originally published on Healthcare.DMagazine.com
When applied to healthcare, the term integration often implies an interdisciplinary approach: collaboration amongst physicians and healthcare professionals who communicate with each other to decide upon the optimal treatment protocol of a patient. The goal may be to treat a particular disease or set of issues, or it may be to attain and maintain a state of overall good health. It also implies the use of various treatments by a practitioner to bring a patient back to balance mentally, emotionally, and physically rather than focusing solely on the chief complaint.
No doubt, we would all agree that being in a state of good or, better yet, perfect health is the desired goal. As complex beings, good health means not only being disease-free, but also implies excellent functioning of the biological, emotional, and social systems, which are interdependent and interrelated. What happens in any one of those systems has ramifications in the other systems—just as the ripple effect of putting a drop of red paint into a bucket of white paint, or putting a teaspoon of salt into a pot of boiling water affects or influences a change in one area it spreads throughout the whole.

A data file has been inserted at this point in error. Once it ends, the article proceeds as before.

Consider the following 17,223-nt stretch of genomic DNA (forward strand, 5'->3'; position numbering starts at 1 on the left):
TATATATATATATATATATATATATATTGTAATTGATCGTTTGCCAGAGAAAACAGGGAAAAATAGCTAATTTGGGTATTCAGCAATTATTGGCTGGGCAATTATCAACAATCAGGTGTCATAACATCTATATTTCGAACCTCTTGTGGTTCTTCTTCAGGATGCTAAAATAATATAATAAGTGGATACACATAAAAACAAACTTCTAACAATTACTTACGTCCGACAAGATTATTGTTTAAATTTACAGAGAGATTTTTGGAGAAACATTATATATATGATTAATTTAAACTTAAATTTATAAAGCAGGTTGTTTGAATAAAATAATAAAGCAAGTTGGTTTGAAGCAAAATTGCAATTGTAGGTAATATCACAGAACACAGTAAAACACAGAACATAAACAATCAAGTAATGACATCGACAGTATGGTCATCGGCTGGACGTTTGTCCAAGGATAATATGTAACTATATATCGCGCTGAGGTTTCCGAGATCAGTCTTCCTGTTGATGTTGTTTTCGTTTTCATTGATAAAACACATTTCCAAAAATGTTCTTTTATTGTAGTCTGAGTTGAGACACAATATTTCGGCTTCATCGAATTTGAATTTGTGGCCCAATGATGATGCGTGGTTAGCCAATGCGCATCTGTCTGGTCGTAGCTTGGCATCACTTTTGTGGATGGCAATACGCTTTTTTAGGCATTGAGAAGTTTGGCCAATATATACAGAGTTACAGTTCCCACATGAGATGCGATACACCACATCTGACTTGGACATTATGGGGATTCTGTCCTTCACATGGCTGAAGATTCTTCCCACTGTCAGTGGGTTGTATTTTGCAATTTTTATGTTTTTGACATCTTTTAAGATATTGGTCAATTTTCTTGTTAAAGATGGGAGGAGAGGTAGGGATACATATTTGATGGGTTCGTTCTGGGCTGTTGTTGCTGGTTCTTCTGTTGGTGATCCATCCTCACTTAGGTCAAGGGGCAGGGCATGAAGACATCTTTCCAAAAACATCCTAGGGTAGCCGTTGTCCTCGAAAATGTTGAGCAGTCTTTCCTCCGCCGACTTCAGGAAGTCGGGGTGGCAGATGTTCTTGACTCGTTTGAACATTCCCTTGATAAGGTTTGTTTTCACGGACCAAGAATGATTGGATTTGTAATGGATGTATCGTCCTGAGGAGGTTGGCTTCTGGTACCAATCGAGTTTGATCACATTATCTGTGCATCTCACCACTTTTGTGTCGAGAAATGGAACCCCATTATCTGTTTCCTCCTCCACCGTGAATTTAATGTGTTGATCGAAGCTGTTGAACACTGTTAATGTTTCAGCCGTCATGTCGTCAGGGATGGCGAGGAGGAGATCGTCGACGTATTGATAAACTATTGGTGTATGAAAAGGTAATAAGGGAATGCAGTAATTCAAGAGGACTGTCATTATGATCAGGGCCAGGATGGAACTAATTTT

While we could all agree that integration is a good idea, we must also recognize that we have choices about the types of treatments that we select to integrate. For instance, one paradigm would be a group clinic of Western-trained specialists consulting and working together in treating a patient. The consulting providers might involve internists, radiologists, social workers or psychologists, oncologists, and surgeons. Each practitioner would have input based upon their expertise using the tools in their armamentarium with an emphasis on medications and hi-tech diagnostic procedures. Each physician or service provider would be highly skilled and focused on treating one aspect of the patient’s disorder.
An Eastern approach based on traditional Chinese medicine would involve the integration of ancient proven techniques such as: acupuncture, acupressure, herbs and natural supplements, diet, exercise—all of which are designed to create, restore, and maintain a state of balance and harmony within the body and mind. Such practices are natural and noninvasive. Eastern-trained clinicians are generally educated and trained in other complimentary and innovative techniques that are integrated into a patient’s treatment plan. The focus is to modulate, release, and redirect the body’s own energy to seek and maintain its natural state of homeostasis.